There’s a moment on the Glacier Express railway line, which runs from Chur, south of Zurich, through the Albula Alps, where the track winds away from the side of a mountain. Carried across the void by the high narrow arches of a stone viaduct, it then enters directly into a tunnel opening which is cut directly into the cliff face.
It’s an extraordinary feat of engineering that feels like the portal to another world. And in a way it is. You emerge from this tunnel into an almost magical realm of towering peaks and wooded valleys, silenced by vast drifts of snow. The train moves slowly to the steady, relentless pace of Swiss railways, winding its way between tiny stations and scattered chalets, half-submerged in a sea of white.
Stranger still, after this enchanted kingdom of snow, the end of the line is not a fairy-tale castle in the middle of nowhere, but St Moritz, the peerless party town of the skiing world and winter retreat from the financial elite. It’s like waking up from an evening reverie.
On this trip, however, I took a diversion. A few kilometers before St Moritz, I changed trains for another station in the Engadine valley – Pontresina. Today it stands, at least by reputation among skiers, firmly in the shadow of its larger and much more famous neighbour. But it’s a much prettier place. While St. Moritz has transformed with sleek contemporary architecture, the narrow streets of Pontresina are still lined with 19th-century villas and pitched-roof chalets, the walls decorated with picturesque sgraffito.
That’s not to say Pontresina lacks credibility as a contemporary resort town. You can still reach the same ski areas as St Moritz – just rely on the hotel minibus. And, at the time, from the 1860s until after World War II, it was just as fashionable – sharing the 1928 and 1948 Winter Olympics with St Moritz.
It is this history that fascinates me and it comes to life in a particularly evident way at the Grand Hotel Kronenhof – which remains Pontresina’s premier address. The equivalent of the Kulm Hotel or Badrutt’s Palace in St Moritz, it was established in 1848 by the Gredig family as a guesthouse and wine warehouse. The demand for winter sports has increased. It is now a Belle Epoque beauty on the outskirts of town. Three wings surround a courtyard and the best of the 350 rooms overlooks the valley below.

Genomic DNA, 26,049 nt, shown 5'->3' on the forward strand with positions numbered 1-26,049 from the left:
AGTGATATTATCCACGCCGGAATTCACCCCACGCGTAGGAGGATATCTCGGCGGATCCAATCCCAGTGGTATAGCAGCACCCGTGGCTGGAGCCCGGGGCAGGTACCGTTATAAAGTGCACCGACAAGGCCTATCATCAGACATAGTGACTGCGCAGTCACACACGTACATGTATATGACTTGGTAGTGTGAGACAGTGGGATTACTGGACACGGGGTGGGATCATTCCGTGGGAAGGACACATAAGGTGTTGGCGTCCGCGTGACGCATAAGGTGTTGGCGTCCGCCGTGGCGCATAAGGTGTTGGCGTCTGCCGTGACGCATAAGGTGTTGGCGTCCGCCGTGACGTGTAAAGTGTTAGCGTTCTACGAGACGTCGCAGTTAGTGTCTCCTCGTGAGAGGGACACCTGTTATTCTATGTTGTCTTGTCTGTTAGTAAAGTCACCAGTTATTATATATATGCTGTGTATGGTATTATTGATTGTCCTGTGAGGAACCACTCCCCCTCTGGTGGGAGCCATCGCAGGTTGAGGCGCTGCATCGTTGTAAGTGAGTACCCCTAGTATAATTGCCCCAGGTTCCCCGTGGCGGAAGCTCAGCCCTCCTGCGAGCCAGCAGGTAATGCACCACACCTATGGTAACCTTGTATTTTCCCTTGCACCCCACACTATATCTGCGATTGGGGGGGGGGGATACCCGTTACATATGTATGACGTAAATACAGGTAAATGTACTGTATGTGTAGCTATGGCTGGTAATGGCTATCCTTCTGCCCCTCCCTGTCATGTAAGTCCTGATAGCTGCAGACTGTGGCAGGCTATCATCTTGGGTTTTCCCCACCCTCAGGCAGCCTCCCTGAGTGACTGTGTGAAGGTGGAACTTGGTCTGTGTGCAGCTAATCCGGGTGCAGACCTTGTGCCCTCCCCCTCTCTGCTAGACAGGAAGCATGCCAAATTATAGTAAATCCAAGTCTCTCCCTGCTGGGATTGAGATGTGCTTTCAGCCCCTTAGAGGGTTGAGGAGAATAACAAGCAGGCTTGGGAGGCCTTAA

A tour of the building, however, reveals how it has adapted over the years. We pass from the reception rooms with coffers and colonnades, from the wood-panelled cocktail bar and the chandeliers of the large dining room to a contemporary spa. From an original 19th century bowling alley, to a vaulted stübli and the original family room with its old ceramic stove, which served as the owners’ accommodation 170 years ago.
But for me, the most powerful and poignant part of the visit was the cellar bar, which was also part of the original guesthouse and is still used as a party space. This is where the wine was stored in huge wooden vats, some of which are still in place. More intriguingly, stacked haphazardly around the walls are dozens of old wooden skis and poles with large circular stops. On most, the varnish is cracking, the leather straps and the metal binding springs are stiff with age. But still attached to some of them, with pretty bows, are their original paper tags.
They’re faded by time, some torn, some unreadable, but where the ink is still light, flourishes of handwriting record the owners’ names. “Mr. Allen, I have a pair of skis, 2 poles”. “Ralph WALTER, 16 Thorney Court, Palace Gate, London. Keep for future use. Perhaps most poignantly – it turned out – there was a printed label that read: “R Blacker Douglass [correct]Irish guards.
I googled the name when I got back to my room. Lieut. Robert St J. Blacker-Douglass MC, of the Irish Guards, was killed in action at Cuinchy in the Pas de Calais on February 1, 1915, at the age of 22. As he and his men rush at a German barricade, he is wounded by a grenade. Despite his injuries, Blacker-Douglass continued to advance but was cut down by the enemy moments later.
He received his MC posthumously. I found a photo of him on the Imperial War Museum website: handsome, impeccably dressed in a starched collar, with a pencil-thin mustache and a glint in his eye. Undeniably an energetic and determined man, he must have stayed at the Kronenhof in 1912 or 13. He left his skis in storage at the end of the season and he would never return.
But perhaps the spirit of Blacker Douglass and that first generation of winter sports enthusiasts lives on. Not so much in Pontresina, but down the valley in St Moritz. The proof is in the much more recent photographs of raucous revelry pasted all over the walls of the famous Sunny Bar at the Kulm Hotel. This is where the St. Moritz Tobogganing Club gathers to celebrate, sympathize and recover from their exploits on the Cresta Run, which was founded some 30 years before World War I.
And scanning the photos, I have to admit, I thought they looked like a bunch of cheers; rich toffs looking for a shot of adrenaline. But then I thought of Blacker-Douglass and the bravery of youth. It takes a lot of courage to take on the Cresta Run. Blacker-Douglass may have been a hooray too, only he died a hero.
From Zurich airport (I traveled with Swiss.com), take the train to Chur and change to the Glacier Express (sbb.ch). The journey from Zurich takes about four hours in total. Try to travel in daylight for the best views.
At the Grand Hotel Kronenhof (kronenhof.com) in Pontresina, doubles cost from £535, Kulm Hotel (kulm.com) in St Moritz opens December 2, doubles from £1,080 half-board for two .
myswitzerland.com and stmortiz.com